The FTSE 100-listed group reported an adjusted pre-tax profit for the six months to June 30, 2020, of £195mln, 30% lower year-on-year, while fee-based revenues dropped by 13% to £706mln which was attributed to 2019 outflows, clients changing asset mixes in the more volatile market environment and tranche withdrawals by Lloyds Banking Group PLC (LON:LLOY).
Despite the profit and revenue declines, Standard Life still managed to deliver new inflows of £0.1bn during the period compared to £15.9bn in net outflows a year ago, while 68% of its assets under management (AUM) were above benchmark over three years.
The company also maintained its interim dividend at the same level as the prior year at 7.3p per share.
Looking ahead, the group said the pandemic and associated shutdowns had “precipitated significant negative growth shocks across the world”, however, the contraction phase of the crisis had been short-lived and they anticipated an element of recovery as restrictions are lifted.
“While revenue outlook remains challenging for the industry, we continue to focus on what we can control. We will continue to diversify our revenue and reshape our cost base to ensure it is future fit … Although the future is unpredictable, we believe our mix of customers and channels, continued investment performance, enduring relationships, geographic spread and financial strength will enable us to continue to demonstrate resilience in periods of ongoing uncertainty”, the company said in its statement.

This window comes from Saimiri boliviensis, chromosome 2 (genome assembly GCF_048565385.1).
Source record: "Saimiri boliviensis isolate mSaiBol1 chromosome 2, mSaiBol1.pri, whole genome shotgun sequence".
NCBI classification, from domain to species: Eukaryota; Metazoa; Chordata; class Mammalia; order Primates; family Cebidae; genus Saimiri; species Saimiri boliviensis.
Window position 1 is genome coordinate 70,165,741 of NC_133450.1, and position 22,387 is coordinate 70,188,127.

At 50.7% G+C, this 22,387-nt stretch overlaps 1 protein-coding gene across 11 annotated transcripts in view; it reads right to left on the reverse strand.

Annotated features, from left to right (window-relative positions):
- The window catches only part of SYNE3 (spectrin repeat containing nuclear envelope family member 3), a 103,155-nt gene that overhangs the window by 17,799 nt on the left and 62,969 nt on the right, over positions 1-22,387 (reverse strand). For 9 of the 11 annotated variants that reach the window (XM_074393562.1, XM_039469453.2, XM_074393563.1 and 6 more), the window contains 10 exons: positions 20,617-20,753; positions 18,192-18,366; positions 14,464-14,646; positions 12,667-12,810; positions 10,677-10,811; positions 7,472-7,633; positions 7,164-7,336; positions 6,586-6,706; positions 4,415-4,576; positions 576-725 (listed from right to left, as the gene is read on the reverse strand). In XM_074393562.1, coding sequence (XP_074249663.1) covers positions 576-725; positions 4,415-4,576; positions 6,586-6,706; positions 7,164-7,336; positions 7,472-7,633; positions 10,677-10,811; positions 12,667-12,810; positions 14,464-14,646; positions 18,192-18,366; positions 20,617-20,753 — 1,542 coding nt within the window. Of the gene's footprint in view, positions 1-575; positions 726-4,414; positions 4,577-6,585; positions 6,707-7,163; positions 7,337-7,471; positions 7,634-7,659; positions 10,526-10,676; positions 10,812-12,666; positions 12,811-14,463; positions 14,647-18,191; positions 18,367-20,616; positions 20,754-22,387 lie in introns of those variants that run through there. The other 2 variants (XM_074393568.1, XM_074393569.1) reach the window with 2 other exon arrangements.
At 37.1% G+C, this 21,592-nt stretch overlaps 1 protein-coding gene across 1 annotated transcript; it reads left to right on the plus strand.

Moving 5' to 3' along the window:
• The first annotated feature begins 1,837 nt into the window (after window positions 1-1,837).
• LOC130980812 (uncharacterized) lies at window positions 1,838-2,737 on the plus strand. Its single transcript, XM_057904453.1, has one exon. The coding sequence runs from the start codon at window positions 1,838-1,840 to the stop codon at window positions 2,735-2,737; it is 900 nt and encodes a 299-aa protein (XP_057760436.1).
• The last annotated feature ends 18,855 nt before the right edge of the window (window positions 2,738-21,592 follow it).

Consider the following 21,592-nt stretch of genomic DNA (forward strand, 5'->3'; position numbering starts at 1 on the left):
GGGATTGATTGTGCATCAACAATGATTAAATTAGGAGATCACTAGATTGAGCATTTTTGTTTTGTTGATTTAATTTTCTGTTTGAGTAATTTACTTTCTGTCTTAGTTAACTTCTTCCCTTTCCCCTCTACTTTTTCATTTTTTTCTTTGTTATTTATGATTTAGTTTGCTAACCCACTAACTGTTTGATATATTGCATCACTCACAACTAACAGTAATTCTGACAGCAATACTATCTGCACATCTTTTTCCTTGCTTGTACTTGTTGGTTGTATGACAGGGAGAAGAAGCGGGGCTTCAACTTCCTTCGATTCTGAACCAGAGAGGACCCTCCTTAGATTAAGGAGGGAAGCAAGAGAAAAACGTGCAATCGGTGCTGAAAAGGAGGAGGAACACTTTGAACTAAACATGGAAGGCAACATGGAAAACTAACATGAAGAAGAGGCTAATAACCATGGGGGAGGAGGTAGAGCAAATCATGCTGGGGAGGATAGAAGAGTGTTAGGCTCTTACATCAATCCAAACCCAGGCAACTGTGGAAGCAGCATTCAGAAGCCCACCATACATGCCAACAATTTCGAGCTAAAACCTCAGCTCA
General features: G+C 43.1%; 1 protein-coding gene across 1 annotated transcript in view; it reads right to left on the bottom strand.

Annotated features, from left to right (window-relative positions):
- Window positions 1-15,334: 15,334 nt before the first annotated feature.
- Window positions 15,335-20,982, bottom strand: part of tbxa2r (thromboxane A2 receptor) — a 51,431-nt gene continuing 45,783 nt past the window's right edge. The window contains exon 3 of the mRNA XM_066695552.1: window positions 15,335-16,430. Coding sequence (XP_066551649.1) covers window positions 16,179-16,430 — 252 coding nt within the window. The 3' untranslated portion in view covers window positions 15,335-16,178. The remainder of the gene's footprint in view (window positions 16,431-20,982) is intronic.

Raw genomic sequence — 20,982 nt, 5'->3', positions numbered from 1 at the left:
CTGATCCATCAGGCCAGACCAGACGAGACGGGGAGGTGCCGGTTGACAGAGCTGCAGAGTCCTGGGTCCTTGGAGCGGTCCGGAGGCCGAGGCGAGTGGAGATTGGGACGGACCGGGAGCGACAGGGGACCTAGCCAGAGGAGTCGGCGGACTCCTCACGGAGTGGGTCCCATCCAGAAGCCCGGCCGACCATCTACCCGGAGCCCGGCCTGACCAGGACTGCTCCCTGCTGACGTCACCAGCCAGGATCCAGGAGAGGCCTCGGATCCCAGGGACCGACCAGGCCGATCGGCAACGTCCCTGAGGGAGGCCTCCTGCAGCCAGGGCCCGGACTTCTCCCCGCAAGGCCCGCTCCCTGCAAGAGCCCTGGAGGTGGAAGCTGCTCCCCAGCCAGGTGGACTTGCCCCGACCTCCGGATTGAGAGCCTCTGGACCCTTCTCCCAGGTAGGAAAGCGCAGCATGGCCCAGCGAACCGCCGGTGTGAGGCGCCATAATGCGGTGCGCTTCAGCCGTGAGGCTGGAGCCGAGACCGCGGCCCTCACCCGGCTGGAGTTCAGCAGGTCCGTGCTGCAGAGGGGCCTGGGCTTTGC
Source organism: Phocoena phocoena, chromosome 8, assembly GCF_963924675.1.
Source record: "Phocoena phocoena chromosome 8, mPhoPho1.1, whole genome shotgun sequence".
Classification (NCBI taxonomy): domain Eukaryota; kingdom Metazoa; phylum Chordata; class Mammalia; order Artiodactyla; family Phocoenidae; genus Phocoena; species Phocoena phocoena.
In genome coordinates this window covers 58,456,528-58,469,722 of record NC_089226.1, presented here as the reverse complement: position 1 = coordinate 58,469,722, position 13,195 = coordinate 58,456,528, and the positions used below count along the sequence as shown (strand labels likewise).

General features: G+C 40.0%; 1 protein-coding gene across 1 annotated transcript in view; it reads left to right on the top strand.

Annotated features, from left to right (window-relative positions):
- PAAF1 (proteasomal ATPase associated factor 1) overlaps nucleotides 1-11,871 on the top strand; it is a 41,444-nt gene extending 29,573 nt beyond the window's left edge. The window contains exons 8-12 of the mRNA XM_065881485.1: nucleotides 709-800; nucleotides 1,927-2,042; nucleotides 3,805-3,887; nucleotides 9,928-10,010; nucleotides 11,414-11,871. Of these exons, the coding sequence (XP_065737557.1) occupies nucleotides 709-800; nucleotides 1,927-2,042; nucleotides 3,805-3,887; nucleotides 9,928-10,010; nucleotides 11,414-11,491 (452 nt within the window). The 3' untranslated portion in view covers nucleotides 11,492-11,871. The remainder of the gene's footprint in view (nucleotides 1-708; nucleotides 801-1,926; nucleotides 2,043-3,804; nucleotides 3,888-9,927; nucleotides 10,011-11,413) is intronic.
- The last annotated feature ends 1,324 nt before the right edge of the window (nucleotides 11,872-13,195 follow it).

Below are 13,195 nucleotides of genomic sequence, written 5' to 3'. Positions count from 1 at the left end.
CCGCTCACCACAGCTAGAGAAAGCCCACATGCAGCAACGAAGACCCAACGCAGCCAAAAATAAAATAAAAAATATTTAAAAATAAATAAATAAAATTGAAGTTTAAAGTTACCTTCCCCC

“Despite exceptional circumstances we have delivered a resilient performance. In the first half of 2020 redemptions have slowed and net inflows have improved, excluding expected LBG withdrawals. Investment performance has been robust and we continue to deliver on our synergy commitments”, added SLA's outgoing chief executive Keith Skeoch, who will be replaced by Stephen Bird, the former CEO of Citigroup’s global consumer banking arm.
Nicholas Hyett, equity analyst at Hargreaves Lansdown, said the results showed “some promising progress under the surface” despite the lower revenues and profits.
“Lower revenue reflects historic outflows and a shift towards lower margin, and lower risk, money market funds by clients – and there’s really not much SLA can do about either. However, the crucial equity funds have seen investment performance improve substantially, and while there’s still work to be done, if performance can be maintained that should drive future inflows. In fact strip out the decision by Lloyds to shift its assets…and asset flows have already crept into positive territory – driven by inflows from retail investors”, Hyett said.
“Longer term SLA still has to contend with the rise of passive investment alternatives. However, a better investment performance, good retail distribution platforms and lower operating costs give it all the tools it needs to make the most of its situation”, he added.
Shares in SLA were 0.3% higher at 264.4p in mid-morning trading on Friday.
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